Therefore, dear brothers and sisters, we ourselves may not have a sufficient faith to receive healing from our spiritual paralysis, but the faith of our brethren in Christ may help us. Such a faith is the faith of the Holy Church. Each of us may not have enough faith in his or her heart, but the Church, the community of the believers, does possess such faith. We belong to the Church of the Holy Apostles, Martyrs, Venerable ascetics and other holy righteous people. We are united with them, and they constantly pray for us before God’s heavenly throne”.
We are also united with the Holy Angels. Today we commemorate Holy Martyr Hyacinth, a 12-year-old boy who was tortured for being a Christian. He refused to eat the food offered as sacrifice to the idols, and we should remember that this is forbidden for Christians. So, the torturers made him starve and eventually that holy boy died. But before his death the jailers saw him being comforted by the Angels. The Angels came to help him when no human person could do it. St. Hyacinth was dying alone, not with other Christians, so the Angels came to comfort”.
Thus, dear brothers and sisters, we are united with all the Saints who pray for us and may help us. And the Lord looking at our hearts and seeing our desire to be healed, then looking at the faith of our brethren, at the faith of His Holy Church, will forgive our sins and will eventually grant us healing from our spiritual infirmity. And He will make us who are spiritually paralyzed able to walk spiritually”.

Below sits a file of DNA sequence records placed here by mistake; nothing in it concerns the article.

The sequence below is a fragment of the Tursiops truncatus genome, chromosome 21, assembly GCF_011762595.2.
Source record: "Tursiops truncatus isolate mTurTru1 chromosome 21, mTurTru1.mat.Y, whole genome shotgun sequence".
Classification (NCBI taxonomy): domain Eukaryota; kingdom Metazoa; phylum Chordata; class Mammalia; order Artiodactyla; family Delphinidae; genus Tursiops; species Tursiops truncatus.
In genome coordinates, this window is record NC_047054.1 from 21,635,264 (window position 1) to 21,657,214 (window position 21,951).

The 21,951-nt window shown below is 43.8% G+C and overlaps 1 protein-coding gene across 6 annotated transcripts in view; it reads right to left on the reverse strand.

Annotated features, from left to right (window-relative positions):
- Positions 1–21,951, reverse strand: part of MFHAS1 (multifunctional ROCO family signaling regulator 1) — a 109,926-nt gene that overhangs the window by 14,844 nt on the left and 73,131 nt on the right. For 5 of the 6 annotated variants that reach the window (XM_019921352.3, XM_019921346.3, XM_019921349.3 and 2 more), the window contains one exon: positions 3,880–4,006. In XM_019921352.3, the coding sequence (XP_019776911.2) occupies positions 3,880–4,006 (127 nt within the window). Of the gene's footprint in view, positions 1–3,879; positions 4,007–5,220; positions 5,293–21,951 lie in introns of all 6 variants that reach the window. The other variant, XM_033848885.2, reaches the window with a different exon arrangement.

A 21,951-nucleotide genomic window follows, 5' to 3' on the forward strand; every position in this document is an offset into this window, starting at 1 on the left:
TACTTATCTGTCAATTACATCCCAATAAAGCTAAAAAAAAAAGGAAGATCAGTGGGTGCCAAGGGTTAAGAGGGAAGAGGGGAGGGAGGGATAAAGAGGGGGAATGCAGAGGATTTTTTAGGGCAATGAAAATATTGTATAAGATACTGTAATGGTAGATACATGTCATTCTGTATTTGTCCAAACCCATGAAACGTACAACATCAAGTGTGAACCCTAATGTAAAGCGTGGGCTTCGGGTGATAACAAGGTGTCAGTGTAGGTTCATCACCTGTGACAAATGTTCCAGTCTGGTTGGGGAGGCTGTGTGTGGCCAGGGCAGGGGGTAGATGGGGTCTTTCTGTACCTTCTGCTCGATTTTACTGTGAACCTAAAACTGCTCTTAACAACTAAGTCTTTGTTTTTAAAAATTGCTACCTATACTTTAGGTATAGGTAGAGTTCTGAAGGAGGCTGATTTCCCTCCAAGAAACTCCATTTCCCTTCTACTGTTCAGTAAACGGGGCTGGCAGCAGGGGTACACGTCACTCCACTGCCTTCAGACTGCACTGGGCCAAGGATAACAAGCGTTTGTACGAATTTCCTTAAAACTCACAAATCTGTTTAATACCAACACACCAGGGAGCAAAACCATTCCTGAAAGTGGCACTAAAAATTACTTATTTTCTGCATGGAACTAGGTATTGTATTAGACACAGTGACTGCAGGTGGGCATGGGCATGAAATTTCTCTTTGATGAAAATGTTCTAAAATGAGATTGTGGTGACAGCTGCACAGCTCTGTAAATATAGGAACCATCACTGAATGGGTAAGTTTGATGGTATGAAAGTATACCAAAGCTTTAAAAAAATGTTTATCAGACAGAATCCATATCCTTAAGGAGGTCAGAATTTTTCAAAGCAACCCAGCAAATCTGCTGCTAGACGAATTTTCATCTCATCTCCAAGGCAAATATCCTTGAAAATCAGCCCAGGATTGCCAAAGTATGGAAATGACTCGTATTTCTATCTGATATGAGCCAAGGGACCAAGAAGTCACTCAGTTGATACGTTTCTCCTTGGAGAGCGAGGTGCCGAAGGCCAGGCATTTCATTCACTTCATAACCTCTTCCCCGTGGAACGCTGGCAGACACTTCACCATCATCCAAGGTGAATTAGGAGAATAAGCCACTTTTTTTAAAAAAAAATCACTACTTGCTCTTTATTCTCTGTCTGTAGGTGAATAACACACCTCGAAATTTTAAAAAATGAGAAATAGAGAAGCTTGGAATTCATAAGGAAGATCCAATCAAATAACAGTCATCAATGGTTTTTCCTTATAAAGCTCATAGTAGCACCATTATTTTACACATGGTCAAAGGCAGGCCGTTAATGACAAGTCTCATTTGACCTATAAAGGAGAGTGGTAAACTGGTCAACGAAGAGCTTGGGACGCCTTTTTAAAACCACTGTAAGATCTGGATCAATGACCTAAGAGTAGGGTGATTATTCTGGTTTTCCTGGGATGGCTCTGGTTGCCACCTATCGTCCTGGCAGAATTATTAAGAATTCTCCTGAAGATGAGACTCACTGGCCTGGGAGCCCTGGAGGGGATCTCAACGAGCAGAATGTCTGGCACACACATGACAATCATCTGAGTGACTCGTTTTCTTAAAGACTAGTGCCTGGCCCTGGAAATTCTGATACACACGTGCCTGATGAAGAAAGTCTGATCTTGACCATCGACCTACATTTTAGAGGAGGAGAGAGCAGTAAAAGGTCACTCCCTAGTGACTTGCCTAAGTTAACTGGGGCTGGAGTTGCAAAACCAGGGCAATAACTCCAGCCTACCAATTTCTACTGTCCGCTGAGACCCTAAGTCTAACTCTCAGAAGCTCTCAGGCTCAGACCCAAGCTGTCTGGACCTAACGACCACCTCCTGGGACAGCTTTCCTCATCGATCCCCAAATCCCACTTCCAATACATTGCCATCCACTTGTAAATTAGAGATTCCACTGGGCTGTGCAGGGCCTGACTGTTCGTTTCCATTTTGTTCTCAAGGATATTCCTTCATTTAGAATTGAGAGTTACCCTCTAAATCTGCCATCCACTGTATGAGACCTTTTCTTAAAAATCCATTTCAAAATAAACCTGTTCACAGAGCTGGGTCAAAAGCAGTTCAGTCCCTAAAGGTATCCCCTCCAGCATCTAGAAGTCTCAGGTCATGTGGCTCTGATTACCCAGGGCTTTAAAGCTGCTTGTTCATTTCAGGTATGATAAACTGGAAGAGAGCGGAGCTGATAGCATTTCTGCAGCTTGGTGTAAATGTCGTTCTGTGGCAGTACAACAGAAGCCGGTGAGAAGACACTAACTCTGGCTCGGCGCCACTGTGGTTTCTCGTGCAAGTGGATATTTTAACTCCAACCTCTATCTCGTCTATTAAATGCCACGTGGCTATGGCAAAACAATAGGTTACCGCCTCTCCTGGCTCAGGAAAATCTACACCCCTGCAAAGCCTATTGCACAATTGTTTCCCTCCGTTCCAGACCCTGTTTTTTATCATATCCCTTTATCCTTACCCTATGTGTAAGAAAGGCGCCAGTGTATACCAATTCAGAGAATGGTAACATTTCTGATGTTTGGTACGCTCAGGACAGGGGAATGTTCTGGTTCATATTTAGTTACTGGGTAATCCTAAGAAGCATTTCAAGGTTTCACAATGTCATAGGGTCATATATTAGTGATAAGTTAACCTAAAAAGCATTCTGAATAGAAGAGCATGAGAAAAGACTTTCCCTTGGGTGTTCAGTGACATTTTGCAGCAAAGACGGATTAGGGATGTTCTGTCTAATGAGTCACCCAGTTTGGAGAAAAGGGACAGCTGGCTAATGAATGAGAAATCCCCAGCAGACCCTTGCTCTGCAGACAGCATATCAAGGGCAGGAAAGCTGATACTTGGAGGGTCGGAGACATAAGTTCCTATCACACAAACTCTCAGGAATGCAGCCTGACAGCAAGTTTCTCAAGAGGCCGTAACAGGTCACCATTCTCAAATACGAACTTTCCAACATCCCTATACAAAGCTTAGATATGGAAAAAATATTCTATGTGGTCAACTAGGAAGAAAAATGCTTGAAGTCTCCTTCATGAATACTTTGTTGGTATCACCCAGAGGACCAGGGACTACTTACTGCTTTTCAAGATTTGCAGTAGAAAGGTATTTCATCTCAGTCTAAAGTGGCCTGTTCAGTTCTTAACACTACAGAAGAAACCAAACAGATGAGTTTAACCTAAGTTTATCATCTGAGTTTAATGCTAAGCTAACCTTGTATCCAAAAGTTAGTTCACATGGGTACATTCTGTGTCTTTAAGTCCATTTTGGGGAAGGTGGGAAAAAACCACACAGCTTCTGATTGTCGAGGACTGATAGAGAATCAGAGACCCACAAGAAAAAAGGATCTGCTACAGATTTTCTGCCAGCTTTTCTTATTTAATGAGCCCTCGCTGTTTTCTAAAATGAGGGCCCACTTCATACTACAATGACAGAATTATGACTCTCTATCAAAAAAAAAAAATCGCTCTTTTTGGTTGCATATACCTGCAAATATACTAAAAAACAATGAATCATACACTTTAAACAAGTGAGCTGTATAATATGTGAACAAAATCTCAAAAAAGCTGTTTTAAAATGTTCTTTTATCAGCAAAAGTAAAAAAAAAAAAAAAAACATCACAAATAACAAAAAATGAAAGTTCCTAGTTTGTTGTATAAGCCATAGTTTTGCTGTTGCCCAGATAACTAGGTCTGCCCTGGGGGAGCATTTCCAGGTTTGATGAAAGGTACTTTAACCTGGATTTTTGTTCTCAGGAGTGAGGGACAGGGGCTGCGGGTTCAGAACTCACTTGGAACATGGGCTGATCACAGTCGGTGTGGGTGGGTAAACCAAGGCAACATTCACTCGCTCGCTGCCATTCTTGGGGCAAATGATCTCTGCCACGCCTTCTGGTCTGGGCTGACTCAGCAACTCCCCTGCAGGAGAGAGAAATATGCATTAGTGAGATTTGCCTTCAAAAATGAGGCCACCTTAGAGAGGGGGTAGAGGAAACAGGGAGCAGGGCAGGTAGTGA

Dear brothers and sisters! Let us ask our Lord and Savior Jesus Christ that seeing the faith of the Holy Church He may forgive our sins and may say to us, “Arise and walk!”, so we may walk following His steps”.

During the Litany of Fervent Supplication the Rector had a petition for the suffering country of Ukraine and its people. He also added a commemoration of the “suffering Ukrainian land” at the Great Entrance.

Before the Holy Communion the choir prayerfully performed hymns dedicated to St. Hyacinth whose memory was celebrated on that day.

After the dismissal of the Liturgy the Rector welcomed back Paraskeva Kosmidis who returned from her trip to Greece and greeted some visitors to our parish. Then he invited everyone to the coffee hour held after the service.

5th Sunday after Pentecost


On July 9, on the 5th Sunday after Pentecost, Rector of St. George Church, Archpriest Igor Tarasov served the Divine Liturgy in our parish temple. After the readings from the Sacred Scripture he preached the following homily:

Dear brothers and sisters in Christ! Today’s Gospel does not give us a lesson of what we should do, but rather shows us what we should avoid, what we should not do. It shows us a shocking reality of the existence of the power of evil. But it also teaches us that we need to avoid not only the powers of the evil one, but an attitude of desiring to be away from God, to be spiritually on our own”.
Today’s Gospel draws a terrible picture for us: two demoniacs came out from the tombs, “exceedingly fierce, so that no man might pass by that way” (Mt. 8, 28). Christ permitted the demons to enter into a huge herd of swine. The possessed ones were healed, but the whole herd of swine jumped from the cliff into the lake. So, we can only wonder and be impressed by a terrible force of evil which could do so”.